Analysing the potential of plant clinics to boost crop protection in Rwanda through adoption of IPM: the case of maize and maize stem borers
Published: March, 2019
Maize plays an important role in the livelihoods of rural communities in Rwanda. However, maize yields are threatened by the presence of pests and diseases and a general lack of knowledge and information for their management. In this study we sought to assess if plant clinics are making farmers more aware and knowledgeable of pests and diseases and are indirectly contributing to higher yields. We interviewed 644 farmers across Rwanda, both users and non-users of plant clinics. Propensity score matching was used to match the users and non-users of plant clinics and logistic regression was used to assess a number of factors, including interactions with plant clinics, that affect farmers’ adoption of pest management practices. Our analysis shows that users of plant clinics are more aware and knowledgeable in recognizing and handling maize stem borers. Furthermore, users of plant clinics have on average higher yields than non-users and this difference is highly significant (P < 0.001). The analysis therefore demonstrates that plant clinics are beneficial to farmers in Rwanda. However, efforts are required to diversify the spectrum of practices that are promoted by plant clinics and by extension and advisory services in Rwanda.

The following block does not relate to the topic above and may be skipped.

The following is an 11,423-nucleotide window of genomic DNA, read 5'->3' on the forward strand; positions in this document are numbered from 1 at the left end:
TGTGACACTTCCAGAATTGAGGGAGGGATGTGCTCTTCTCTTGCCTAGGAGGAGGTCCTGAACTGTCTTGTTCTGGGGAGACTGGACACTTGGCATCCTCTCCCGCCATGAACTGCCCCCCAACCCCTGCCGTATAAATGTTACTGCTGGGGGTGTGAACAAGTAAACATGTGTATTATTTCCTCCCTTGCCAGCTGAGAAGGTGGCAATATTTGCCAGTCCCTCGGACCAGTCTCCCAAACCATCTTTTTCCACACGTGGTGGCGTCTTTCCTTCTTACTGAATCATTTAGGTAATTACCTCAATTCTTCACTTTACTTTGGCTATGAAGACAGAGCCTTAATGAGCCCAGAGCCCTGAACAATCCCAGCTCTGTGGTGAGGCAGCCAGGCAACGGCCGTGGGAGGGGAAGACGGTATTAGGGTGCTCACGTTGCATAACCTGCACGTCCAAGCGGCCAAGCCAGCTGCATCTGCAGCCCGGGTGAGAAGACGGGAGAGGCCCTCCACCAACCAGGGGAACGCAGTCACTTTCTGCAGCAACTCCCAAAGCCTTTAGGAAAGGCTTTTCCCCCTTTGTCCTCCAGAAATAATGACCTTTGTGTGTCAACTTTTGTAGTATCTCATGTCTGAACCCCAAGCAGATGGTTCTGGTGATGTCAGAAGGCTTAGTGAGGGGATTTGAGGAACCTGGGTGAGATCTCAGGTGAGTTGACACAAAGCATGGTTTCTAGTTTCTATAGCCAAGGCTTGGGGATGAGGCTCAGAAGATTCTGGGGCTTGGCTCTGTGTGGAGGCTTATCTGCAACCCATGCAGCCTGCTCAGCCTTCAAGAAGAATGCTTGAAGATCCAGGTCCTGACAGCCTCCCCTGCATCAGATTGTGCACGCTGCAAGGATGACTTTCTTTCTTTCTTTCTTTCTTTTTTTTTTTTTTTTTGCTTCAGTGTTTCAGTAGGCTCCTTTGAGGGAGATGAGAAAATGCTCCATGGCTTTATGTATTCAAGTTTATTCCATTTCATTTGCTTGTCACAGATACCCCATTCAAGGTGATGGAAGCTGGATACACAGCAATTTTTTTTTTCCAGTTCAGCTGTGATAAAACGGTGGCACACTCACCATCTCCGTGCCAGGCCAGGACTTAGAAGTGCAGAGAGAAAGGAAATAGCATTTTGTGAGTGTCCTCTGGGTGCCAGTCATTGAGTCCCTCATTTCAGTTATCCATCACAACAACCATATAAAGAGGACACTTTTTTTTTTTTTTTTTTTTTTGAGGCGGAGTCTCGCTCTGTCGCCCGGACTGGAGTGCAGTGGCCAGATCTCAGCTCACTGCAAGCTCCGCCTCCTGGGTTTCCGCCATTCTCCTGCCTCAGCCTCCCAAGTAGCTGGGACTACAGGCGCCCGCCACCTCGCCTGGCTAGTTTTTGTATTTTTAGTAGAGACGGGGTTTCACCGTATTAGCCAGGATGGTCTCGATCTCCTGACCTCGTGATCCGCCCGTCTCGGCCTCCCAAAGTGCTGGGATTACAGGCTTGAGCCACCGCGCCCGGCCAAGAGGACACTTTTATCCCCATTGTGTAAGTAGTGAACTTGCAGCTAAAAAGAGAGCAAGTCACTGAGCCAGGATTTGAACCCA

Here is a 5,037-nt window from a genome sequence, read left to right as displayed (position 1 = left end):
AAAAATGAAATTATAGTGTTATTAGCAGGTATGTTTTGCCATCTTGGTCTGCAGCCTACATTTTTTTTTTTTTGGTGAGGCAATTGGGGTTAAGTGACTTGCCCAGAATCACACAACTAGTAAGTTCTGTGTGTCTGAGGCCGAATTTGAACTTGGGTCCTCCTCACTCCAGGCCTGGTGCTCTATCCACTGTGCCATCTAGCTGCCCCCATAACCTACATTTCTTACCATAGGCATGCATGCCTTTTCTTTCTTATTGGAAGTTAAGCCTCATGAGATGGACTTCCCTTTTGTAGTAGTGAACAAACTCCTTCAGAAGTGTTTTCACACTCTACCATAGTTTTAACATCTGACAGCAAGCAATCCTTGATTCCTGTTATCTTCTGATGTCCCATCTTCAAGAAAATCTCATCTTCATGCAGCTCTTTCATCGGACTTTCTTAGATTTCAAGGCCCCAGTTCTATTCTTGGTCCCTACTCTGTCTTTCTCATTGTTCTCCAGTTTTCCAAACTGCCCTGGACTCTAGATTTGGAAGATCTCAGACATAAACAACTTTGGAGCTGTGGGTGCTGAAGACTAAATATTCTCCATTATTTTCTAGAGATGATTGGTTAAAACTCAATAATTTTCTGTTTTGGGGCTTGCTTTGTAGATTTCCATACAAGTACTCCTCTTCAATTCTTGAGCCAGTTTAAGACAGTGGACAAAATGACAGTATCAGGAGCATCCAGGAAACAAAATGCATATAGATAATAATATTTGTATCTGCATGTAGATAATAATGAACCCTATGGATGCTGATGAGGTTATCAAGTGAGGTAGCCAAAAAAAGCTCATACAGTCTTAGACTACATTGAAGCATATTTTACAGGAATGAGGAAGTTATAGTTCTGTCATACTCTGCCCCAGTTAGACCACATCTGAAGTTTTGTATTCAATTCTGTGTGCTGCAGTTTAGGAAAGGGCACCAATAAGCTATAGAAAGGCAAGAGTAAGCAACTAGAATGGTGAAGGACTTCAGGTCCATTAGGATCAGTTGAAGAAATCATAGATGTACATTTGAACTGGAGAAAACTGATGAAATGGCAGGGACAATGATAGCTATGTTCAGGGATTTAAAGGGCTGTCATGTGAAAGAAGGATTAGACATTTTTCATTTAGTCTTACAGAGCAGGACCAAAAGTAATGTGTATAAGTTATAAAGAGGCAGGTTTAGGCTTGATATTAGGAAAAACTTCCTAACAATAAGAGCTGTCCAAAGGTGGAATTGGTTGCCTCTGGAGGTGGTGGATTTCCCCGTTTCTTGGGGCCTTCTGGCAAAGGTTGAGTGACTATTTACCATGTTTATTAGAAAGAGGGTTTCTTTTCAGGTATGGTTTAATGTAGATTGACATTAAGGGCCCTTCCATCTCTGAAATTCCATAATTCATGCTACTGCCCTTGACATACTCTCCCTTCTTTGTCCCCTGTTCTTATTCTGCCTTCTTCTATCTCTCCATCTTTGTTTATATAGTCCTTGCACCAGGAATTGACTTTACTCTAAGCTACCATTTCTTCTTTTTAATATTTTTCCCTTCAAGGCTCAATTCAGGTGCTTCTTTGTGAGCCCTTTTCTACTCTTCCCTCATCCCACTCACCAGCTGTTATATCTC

Worldwide, over 500 million smallholder farmers provide food for two-thirds of the earth’s growing population. Achieving a zero hunger world by 2030 depends on increasing the productivity of these smallholder farmers – but their crops face a significant threat. Yearly, an estimated 40% of crops grown worldwide are lost to pests. If we could reduce crop losses by just 1%, we could potentially feed millions more people. The lack of access to timely, appropriate and actionable extension advice makes it a fundamental challenge for farmers to get the right information at the right time to reduce crop losses.